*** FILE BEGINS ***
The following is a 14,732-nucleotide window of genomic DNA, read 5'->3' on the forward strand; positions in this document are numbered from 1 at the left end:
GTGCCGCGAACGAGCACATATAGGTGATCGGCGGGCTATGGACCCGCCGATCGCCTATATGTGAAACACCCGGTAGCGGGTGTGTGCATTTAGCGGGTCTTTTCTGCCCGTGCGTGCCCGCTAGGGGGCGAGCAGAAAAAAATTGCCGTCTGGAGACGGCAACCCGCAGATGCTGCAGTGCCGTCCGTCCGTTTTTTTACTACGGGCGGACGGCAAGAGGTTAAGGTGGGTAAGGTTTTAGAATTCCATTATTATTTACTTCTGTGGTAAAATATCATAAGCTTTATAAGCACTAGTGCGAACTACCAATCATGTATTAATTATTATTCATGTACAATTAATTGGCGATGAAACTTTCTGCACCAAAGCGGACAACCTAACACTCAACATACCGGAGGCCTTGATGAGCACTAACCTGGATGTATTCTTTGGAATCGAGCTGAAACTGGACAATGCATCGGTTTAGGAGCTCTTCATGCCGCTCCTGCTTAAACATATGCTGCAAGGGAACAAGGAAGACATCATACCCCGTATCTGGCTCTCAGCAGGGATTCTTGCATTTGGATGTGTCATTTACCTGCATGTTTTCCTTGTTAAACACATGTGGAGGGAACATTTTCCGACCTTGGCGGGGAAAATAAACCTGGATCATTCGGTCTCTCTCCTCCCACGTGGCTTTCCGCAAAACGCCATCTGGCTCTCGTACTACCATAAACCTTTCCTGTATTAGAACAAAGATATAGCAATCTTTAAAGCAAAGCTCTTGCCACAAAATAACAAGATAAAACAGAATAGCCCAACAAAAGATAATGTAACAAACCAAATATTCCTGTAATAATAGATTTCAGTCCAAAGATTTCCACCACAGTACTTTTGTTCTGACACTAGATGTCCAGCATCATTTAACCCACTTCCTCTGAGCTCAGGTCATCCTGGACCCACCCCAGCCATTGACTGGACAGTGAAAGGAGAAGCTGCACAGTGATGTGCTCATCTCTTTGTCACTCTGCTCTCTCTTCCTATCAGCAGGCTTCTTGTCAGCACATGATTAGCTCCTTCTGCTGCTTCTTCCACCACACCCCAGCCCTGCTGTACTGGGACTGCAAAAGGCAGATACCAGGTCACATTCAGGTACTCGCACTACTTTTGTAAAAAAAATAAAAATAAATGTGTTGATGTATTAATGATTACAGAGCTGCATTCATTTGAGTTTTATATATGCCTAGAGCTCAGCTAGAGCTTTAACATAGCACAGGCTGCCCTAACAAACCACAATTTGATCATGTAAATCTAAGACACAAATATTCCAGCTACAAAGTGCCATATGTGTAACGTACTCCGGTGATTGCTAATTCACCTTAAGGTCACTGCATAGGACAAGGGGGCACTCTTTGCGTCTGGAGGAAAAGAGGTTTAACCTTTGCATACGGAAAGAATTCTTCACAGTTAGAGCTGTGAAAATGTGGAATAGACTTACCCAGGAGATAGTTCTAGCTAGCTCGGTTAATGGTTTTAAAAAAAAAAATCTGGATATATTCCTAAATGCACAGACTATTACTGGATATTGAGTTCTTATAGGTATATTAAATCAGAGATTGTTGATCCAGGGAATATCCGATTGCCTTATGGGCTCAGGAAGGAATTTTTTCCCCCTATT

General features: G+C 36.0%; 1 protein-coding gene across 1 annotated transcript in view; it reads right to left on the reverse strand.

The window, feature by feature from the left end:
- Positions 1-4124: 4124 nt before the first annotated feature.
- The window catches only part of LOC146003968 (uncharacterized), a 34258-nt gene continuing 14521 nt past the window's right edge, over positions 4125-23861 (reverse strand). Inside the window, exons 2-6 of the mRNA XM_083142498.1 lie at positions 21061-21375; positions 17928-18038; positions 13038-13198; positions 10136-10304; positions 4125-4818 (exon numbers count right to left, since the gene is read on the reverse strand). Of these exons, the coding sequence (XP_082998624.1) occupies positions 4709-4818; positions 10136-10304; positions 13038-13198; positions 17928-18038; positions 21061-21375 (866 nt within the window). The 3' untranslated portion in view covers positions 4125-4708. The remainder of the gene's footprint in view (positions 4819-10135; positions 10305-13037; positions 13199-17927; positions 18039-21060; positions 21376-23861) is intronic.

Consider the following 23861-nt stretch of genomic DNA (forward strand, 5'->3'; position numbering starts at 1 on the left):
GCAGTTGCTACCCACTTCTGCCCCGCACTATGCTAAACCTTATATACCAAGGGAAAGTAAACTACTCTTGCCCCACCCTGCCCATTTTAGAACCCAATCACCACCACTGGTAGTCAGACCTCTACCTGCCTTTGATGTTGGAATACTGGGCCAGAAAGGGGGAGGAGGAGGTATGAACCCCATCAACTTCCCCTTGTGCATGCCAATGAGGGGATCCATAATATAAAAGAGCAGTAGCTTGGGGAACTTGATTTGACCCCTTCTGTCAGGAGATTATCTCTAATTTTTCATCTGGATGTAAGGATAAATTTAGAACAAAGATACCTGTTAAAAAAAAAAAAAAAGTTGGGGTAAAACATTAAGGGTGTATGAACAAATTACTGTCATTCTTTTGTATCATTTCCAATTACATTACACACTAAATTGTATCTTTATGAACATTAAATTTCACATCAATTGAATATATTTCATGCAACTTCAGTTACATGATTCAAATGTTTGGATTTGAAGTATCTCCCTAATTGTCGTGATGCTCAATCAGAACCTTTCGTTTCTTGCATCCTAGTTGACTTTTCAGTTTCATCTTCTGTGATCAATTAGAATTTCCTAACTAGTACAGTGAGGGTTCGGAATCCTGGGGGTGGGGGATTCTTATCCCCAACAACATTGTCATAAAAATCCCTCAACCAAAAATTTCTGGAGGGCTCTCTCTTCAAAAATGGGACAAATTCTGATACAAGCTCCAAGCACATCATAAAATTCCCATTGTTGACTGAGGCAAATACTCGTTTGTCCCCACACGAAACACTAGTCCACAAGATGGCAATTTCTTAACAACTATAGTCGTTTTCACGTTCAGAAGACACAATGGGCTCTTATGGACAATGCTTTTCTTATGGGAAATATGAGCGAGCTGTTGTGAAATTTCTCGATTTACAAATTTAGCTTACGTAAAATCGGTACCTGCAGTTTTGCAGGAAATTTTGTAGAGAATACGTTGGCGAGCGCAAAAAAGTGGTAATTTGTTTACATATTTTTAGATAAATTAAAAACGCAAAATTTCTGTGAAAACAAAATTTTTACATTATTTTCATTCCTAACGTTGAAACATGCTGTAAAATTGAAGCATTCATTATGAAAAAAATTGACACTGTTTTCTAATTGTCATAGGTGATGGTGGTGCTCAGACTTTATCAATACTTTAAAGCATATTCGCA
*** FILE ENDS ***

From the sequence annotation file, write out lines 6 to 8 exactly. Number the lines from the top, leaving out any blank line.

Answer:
- The window catches only part of LOC146003968 (uncharacterized), a 34258-nt gene continuing 14521 nt past the window's right edge, over positions 4125-23861 (reverse strand). Inside the window, exons 2-6 of the mRNA XM_083142498.1 lie at positions 21061-21375; positions 17928-18038; positions 13038-13198; positions 10136-10304; positions 4125-4818 (exon numbers count right to left, since the gene is read on the reverse strand). Of these exons, the coding sequence (XP_082998624.1) occupies positions 4709-4818; positions 10136-10304; positions 13038-13198; positions 17928-18038; positions 21061-21375 (866 nt within the window). The 3' untranslated portion in view covers positions 4125-4708. The remainder of the gene's footprint in view (positions 4819-10135; positions 10305-13037; positions 13199-17927; positions 18039-21060; positions 21376-23861) is intronic.

Consider the following 23861-nt stretch of genomic DNA (forward strand, 5'->3'; position numbering starts at 1 on the left):
GCAGTTGCTACCCACTTCTGCCCCGCACTATGCTAAACCTTATATACCAAGGGAAAGTAAACTACTCTTGCCCCACCCTGCCCATTTTAGAACCCAATCACCACCACTGGTAGTCAGACCTCTACCTGCCTTTGATGTTGGAATACTGGGCCAGAAAGGGGGAGGAGGAGGTATGAACCCCATCAACTTCCCCTTGTGCATGCCAATGAGGGGATCCATAATATAAAAGAGCAGTAGCTTGGGGAACTTGATTTGACCCCTTCTGTCAGGAGATTATCTCTAATTTTTCATCTGGATGTAAGGATAAATTTAGAACAAAGATACCTGTTAAAAAAAAAAAAAAAGTTGGGGTAAAACATTAAGGGTGTATGAACAAATTACTGTCATTCTTTTGTATCATTTCCAATTACATTACACACTAAATTGTATCTTTATGAACATTAAATTTCACATCAATTGAATATATTTCATGCAACTTCAGTTACATGATTCAAATGTTTGGATTTGAAGTATCTCCCTAATTGTCGTGATGCTCAATCAGAACCTTTCGTTTCTTGCATCCTAGTTGACTTTTCAGTTTCATCTTCTGTGATCAATTAGAATTTCCTAACTAGTACAGTGAGGGTTCGGAATCCTGGGGGTGGGGGATTCTTATCCCCAACAACATTGTCATAAAAATCCCTCAACCAAAAATTTCTGGAGGGCTCTCTCTTCAAAAATGGGACAAATTCTGATACAAGCTCCAAGCACATCATAAAATTCCCATTGTTGACTGAGGCAAATACTCGTTTGTCCCCACACGAAACACTAGTCCACAAGATGGCAATTTCTTAACAACTATAGTCGTTTTCACGTTCAGAAGACACAATGGGCTCTTATGGACAATGCTTTTCTTATGGGAAATATGAGCGAGCTGTTGTGAAATTTCTCGATTTACAAATTTAGCTTACGTAAAATCGGTACCTGCAGTTTTGCAGGAAATTTTGTAGAGAATACGTTGGCGAGCGCAAAAAAGTGGTAATTTGTTTACATATTTTTAGATAAATTAAAAACGCAAAATTTCTGTGAAAACAAAATTTTTACATTATTTTCATTCCTAACGTTGAAACATGCTGTAAAATTGAAGCATTCATTATGAAAAAAATTGACACTGTTTTCTAATTGTCATAGGTGATGGTGGTGCTCAGACTTTATCAATACTTTAAAGCATATTCGCA